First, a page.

Within a couple of days I received a lovely bunch of books: The Nostalgia Nerd’s Retro Tech: Computer, Consoles & Games, the 8-bit 2008 Annual, Invasion of the Space Invaders: An Addict’s Guide to Battle Tactics, Big Scores and the Best Machines and Gaming in the Obscure. What a great month of reading that would be!
I snatched Nostalgia Nerd’s book as soon as I found out about it because I’m following his YouTube channel and love most of his videos. He manages to be both informative and funny, and the items he covers are usually very interesting, so getting the book was a no-brainer. Although I have to say, its price has fluctuated, both up and down, over the weeks; for instance, I think I bought it at around £17 (not sure though), then got a refund for a fiver and now it’s standing at £6? Weird.
The book itself looks, feels and smells lovely. It’s a 15.9 x 2.9 x 21.9 cm little tome with a very nice hard cover. The heavy-stock paper it’s printed on is uncoated, offering a feel both warm and modern. At 224 pages it’s not small, though it’s not long either. So, something ideal for a cold afternoon in the old armchair or an evening in bed.
The book follows a steady format, first presenting a machine, coupled with a few photos, and then offers three games with their respective screenshots – A “must see” title, a “must play” one and a “must avoid” one. It’s well written an pretty, with few errors or typos (though by this time there have been a few books where the editors have managed to avoid event he single its/it’s typo, this is not one of them. But it’s almost there); though there is a big layout error on the ZX 81 page (I think – or around there) with some wrong photos and a repeated passage.
It covers 49 (maybe I counted wrong and it was 50? ? ) computers and games consoles ranging from the early 70s to the early 00s.
The devices covered are your usual fare, covering all classics and some not-quite-so-classic ones, with a Eurocentric bias – which is always good in my book. So don’t think you’ll go into it looking for obscure machines you’ve never heard of before.
The blurb accompanying each machine is interesting, but no more than a short description. There’s also a box containing a (very) short ‘Fact Sheet’. So it’s highly unlikely you’ll learn something new about a particular device, to be honest.
The photos are lovely, shot professionally and with some aesthetically excellent speciments, and include the machines themselves, some internals and some accessories. However, they are quite small, and although the paper used in the book is really nice, using uncoated paper does have its drawbacks when it comes to photos: some shiny, coated paper would greatly benefit those photos and help them stand out.
The last page of each section/machine deals with the three characteristic games in the way mentioned above. Three very small photos with a blurb that’s probably the tiniest reviews you’ll ever read. Of course I understand that exhaustively reviewing these titles was completely outside the scope of the book, but come on, especially the “Must Avoid” ones are SCREAMING for some of the Nerd’s dry humour to pummel them into a Mexican landfill. Also, inevitably each and every reader will disagree with the choice of the titles on those pages, but of course the opposite would be just impossible. I myself did find some choices curious, but didn’t exactly grumble about them.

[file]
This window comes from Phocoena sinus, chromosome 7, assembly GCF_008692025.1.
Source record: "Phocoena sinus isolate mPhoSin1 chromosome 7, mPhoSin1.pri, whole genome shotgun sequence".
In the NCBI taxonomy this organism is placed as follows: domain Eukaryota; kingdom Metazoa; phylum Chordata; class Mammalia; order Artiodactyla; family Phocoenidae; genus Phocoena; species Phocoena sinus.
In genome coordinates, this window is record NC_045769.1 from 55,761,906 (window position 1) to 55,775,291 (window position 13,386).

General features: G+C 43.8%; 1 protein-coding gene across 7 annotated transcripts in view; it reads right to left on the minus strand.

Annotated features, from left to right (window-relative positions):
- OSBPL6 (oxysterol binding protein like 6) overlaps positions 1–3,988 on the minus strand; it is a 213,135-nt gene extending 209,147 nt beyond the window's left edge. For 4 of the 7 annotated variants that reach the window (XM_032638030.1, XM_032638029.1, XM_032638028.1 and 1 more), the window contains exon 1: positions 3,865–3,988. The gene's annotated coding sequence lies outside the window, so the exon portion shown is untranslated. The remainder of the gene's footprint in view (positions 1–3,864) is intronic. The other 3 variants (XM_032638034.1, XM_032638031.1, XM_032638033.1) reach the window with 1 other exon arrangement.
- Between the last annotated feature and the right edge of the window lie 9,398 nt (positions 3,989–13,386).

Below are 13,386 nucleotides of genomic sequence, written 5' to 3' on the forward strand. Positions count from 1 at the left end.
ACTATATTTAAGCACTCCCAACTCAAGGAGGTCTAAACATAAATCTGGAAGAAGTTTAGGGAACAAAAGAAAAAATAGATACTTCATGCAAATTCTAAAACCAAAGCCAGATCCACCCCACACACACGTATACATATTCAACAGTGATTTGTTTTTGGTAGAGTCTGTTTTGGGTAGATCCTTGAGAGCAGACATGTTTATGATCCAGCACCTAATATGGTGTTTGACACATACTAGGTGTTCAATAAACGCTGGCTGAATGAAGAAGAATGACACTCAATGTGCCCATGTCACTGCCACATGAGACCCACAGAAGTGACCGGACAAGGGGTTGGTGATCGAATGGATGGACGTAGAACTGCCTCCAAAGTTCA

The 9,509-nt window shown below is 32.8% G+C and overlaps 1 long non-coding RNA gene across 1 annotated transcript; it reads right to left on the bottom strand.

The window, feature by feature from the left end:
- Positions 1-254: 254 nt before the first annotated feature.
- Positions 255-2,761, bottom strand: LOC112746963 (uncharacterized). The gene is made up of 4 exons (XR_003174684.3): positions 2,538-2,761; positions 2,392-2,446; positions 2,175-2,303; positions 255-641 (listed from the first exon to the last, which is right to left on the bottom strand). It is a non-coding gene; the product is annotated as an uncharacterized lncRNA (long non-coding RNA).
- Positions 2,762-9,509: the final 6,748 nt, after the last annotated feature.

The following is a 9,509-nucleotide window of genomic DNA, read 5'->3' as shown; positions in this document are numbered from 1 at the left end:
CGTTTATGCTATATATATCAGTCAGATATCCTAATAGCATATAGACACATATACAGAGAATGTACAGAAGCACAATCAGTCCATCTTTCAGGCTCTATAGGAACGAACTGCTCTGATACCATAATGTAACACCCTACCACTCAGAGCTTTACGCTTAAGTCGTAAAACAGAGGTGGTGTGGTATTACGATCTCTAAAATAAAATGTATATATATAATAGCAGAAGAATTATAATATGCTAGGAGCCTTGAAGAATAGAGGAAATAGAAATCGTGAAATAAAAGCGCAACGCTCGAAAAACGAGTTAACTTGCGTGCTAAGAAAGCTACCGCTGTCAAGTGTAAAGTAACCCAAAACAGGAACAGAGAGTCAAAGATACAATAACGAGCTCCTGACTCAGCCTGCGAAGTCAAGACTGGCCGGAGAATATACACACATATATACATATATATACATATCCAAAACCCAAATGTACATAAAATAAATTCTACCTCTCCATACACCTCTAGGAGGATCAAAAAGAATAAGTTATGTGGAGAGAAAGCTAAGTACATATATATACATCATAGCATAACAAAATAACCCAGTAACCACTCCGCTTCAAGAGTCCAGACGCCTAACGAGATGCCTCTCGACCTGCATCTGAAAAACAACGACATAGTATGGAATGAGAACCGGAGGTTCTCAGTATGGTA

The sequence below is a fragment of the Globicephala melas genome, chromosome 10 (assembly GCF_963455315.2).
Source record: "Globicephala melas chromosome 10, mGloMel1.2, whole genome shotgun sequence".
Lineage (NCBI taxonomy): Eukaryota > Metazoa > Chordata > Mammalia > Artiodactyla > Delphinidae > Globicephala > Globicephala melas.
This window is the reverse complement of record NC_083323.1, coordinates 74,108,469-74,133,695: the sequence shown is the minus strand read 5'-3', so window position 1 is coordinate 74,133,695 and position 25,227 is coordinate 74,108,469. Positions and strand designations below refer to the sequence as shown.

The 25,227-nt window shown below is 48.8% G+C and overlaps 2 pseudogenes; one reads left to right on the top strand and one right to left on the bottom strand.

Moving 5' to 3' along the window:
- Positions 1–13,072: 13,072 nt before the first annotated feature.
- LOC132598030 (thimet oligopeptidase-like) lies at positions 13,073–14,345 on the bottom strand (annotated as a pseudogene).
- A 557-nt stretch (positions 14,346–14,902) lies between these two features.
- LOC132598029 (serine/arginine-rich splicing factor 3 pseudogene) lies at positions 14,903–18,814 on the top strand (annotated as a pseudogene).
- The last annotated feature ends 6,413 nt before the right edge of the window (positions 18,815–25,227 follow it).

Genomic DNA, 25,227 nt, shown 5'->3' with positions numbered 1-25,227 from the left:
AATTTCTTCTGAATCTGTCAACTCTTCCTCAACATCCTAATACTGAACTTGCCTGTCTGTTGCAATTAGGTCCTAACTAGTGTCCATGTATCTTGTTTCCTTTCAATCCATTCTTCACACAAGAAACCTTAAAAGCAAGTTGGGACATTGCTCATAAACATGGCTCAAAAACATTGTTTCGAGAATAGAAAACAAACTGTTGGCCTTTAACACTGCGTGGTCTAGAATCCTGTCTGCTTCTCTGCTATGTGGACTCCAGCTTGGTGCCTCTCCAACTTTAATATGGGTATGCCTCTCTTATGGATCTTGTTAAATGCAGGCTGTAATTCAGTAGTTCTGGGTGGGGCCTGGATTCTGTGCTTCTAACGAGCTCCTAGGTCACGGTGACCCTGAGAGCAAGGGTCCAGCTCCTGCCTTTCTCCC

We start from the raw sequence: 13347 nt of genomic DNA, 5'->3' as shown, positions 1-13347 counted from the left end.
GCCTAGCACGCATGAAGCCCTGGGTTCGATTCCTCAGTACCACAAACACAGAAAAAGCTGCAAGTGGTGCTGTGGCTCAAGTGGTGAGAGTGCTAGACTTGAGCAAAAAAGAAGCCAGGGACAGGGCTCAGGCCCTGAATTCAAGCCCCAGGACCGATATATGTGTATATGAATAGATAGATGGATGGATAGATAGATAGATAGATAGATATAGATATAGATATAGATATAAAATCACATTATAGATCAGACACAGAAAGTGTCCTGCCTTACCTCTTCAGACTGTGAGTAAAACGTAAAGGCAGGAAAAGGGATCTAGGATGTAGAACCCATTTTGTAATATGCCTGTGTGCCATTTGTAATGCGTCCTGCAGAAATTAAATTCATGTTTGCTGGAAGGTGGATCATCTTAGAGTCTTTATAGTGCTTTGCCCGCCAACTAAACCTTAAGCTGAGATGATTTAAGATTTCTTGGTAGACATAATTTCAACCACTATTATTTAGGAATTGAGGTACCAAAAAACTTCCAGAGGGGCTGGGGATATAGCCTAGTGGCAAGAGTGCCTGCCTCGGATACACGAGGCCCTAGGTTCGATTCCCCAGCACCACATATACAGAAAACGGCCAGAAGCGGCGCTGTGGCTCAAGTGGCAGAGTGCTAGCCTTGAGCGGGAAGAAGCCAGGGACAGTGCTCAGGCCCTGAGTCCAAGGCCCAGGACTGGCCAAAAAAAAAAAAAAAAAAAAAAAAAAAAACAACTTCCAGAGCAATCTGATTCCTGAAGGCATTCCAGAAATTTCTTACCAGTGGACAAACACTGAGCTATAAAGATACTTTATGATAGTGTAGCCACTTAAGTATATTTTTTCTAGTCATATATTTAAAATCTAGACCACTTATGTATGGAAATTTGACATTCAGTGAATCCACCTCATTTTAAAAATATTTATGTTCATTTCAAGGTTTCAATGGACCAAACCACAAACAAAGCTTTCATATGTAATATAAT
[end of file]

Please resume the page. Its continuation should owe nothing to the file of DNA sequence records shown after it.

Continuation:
All in all, I’d say that (if it’s not already evident by now) the books biggest shortcoming is its dearth of content. There’s lots of white space which makes it very pleasant to the eye, but as far as content goes, it’s lacking, unfortunately.
What’s worse, though, is that, most probably because this lack of material, I finished the book having learned nothing whatsoever. Now, I do love my retro machines and have a nice little collection, and I do know more about them than the average person in the street, but when reading such a book I do expect to learn something new – and I often do, even when reading something that covers my top favourite ones. As it is, I’m sorry to say that after a few days passed I can remember very little of the book’s content, because -for me at least- it was so little of it it barely scratched the surface.
Which brings me to the question: who is this book for? A retro hobbyist will not gain much by it. A member of the ‘general public’ will probably pass it by. And yet it’s not a coffee table book to just sit there, beautiful and glorious, to be idly browsed. Somehow it manages to slip through all these very real categories. A real pity, because it’s a book put together very competently, but its goal is not clear at all.
A real pity, because it’s a book put together very competently, but its goal is not clear at all.
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